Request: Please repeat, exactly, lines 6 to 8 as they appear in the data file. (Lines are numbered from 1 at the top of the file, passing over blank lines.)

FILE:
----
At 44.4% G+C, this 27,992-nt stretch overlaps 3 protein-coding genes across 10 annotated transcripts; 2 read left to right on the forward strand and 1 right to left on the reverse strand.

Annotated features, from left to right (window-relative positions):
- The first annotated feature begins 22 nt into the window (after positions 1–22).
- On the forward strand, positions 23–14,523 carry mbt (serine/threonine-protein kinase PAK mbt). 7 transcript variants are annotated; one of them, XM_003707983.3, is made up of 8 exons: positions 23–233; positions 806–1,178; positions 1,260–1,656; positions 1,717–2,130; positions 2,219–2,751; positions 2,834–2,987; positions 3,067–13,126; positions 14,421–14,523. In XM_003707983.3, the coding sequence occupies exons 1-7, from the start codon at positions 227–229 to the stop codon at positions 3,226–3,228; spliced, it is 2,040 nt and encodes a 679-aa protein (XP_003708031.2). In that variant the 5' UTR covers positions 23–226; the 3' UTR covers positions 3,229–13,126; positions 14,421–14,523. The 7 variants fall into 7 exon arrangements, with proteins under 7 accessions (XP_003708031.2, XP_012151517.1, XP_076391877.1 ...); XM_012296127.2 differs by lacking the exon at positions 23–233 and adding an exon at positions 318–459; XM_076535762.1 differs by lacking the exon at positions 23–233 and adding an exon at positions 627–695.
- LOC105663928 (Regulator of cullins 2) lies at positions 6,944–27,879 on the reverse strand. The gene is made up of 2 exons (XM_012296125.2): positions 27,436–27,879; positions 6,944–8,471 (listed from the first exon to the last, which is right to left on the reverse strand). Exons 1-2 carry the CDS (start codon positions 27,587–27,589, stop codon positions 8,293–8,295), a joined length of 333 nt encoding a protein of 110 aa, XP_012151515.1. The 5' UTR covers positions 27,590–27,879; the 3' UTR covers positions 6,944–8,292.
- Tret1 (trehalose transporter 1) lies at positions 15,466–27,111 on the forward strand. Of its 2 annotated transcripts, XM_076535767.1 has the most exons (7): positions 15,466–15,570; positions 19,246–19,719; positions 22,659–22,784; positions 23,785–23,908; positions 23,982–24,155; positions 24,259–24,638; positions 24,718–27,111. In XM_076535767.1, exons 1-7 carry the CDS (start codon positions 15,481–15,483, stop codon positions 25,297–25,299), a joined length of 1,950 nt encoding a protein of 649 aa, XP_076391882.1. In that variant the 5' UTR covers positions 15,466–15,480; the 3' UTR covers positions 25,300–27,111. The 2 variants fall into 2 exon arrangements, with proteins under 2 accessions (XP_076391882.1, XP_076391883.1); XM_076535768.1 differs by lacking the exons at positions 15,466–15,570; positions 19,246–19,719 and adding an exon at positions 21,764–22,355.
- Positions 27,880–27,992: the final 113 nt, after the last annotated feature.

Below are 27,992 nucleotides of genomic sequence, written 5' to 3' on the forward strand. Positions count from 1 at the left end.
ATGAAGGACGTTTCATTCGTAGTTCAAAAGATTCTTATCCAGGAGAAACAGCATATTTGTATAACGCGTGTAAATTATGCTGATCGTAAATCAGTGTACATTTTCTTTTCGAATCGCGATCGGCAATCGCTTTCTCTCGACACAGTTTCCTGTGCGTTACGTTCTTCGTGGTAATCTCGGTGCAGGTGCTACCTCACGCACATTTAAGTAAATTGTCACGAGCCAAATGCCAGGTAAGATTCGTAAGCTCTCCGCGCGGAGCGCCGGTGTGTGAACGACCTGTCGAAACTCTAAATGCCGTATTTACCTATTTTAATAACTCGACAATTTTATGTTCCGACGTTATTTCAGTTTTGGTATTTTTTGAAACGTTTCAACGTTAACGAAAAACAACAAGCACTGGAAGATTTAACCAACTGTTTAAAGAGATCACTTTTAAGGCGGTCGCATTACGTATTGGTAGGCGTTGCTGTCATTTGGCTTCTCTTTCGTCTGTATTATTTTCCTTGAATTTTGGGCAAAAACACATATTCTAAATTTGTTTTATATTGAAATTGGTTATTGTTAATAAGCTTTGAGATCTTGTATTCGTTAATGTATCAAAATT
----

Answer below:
- Tret1 (trehalose transporter 1) lies at positions 15,466–27,111 on the forward strand. Of its 2 annotated transcripts, XM_076535767.1 has the most exons (7): positions 15,466–15,570; positions 19,246–19,719; positions 22,659–22,784; positions 23,785–23,908; positions 23,982–24,155; positions 24,259–24,638; positions 24,718–27,111. In XM_076535767.1, exons 1-7 carry the CDS (start codon positions 15,481–15,483, stop codon positions 25,297–25,299), a joined length of 1,950 nt encoding a protein of 649 aa, XP_076391882.1. In that variant the 5' UTR covers positions 15,466–15,480; the 3' UTR covers positions 25,300–27,111. The 2 variants fall into 2 exon arrangements, with proteins under 2 accessions (XP_076391882.1, XP_076391883.1); XM_076535768.1 differs by lacking the exons at positions 15,466–15,570; positions 19,246–19,719 and adding an exon at positions 21,764–22,355.
- Positions 27,880–27,992: the final 113 nt, after the last annotated feature.

Below are 27,992 nucleotides of genomic sequence, written 5' to 3' on the forward strand. Positions count from 1 at the left end.